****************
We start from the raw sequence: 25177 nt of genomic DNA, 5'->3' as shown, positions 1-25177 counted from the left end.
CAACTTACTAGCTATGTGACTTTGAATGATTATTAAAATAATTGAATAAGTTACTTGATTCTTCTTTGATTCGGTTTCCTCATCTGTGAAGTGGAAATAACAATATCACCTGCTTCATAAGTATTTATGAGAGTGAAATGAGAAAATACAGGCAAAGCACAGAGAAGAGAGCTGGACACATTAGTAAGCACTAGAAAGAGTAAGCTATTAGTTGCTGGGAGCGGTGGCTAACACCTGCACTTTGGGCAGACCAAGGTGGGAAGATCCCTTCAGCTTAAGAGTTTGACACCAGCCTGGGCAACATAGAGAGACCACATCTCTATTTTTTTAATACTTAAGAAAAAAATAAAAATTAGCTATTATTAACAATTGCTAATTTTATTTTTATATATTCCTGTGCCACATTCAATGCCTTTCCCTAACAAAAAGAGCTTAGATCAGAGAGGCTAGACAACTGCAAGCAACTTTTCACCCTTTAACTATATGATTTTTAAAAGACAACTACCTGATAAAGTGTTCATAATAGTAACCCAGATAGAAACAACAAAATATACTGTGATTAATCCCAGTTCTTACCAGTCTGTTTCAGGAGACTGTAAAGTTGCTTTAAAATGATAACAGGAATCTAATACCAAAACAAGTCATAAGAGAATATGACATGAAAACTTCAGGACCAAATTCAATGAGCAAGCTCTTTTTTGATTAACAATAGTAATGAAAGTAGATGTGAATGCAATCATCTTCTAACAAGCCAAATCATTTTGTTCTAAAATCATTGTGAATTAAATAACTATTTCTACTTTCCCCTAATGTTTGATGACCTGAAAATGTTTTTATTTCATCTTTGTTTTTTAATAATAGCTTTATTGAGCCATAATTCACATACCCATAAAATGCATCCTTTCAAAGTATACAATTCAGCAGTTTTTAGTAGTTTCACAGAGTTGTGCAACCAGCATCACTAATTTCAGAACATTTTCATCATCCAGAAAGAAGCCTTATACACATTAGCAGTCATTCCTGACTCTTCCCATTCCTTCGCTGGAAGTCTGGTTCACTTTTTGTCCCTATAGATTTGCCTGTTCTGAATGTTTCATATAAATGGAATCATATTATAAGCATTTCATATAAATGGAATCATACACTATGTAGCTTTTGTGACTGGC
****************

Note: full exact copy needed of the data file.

We start from the raw sequence: 25177 nt of genomic DNA, 5'->3' as shown, positions 1-25177 counted from the left end.
CAACTTACTAGCTATGTGACTTTGAATGATTATTAAAATAATTGAATAAGTTACTTGATTCTTCTTTGATTCGGTTTCCTCATCTGTGAAGTGGAAATAACAATATCACCTGCTTCATAAGTATTTATGAGAGTGAAATGAGAAAATACAGGCAAAGCACAGAGAAGAGAGCTGGACACATTAGTAAGCACTAGAAAGAGTAAGCTATTAGTTGCTGGGAGCGGTGGCTAACACCTGCACTTTGGGCAGACCAAGGTGGGAAGATCCCTTCAGCTTAAGAGTTTGACACCAGCCTGGGCAACATAGAGAGACCACATCTCTATTTTTTTAATACTTAAGAAAAAAATAAAAATTAGCTATTATTAACAATTGCTAATTTTATTTTTATATATTCCTGTGCCACATTCAATGCCTTTCCCTAACAAAAAGAGCTTAGATCAGAGAGGCTAGACAACTGCAAGCAACTTTTCACCCTTTAACTATATGATTTTTAAAAGACAACTACCTGATAAAGTGTTCATAATAGTAACCCAGATAGAAACAACAAAATATACTGTGATTAATCCCAGTTCTTACCAGTCTGTTTCAGGAGACTGTAAAGTTGCTTTAAAATGATAACAGGAATCTAATACCAAAACAAGTCATAAGAGAATATGACATGAAAACTTCAGGACCAAATTCAATGAGCAAGCTCTTTTTTGATTAACAATAGTAATGAAAGTAGATGTGAATGCAATCATCTTCTAACAAGCCAAATCATTTTGTTCTAAAATCATTGTGAATTAAATAACTATTTCTACTTTCCCCTAATGTTTGATGACCTGAAAATGTTTTTATTTCATCTTTGTTTTTTAATAATAGCTTTATTGAGCCATAATTCACATACCCATAAAATGCATCCTTTCAAAGTATACAATTCAGCAGTTTTTAGTAGTTTCACAGAGTTGTGCAACCAGCATCACTAATTTCAGAACATTTTCATCATCCAGAAAGAAGCCTTATACACATTAGCAGTCATTCCTGACTCTTCCCATTCCTTCGCTGGAAGTCTGGTTCACTTTTTGTCCCTATAGATTTGCCTGTTCTGAATGTTTCATATAAATGGAATCATATTATAAGCATTTCATATAAATGGAATCATACACTATGTAGCTTTTGTGACTGGC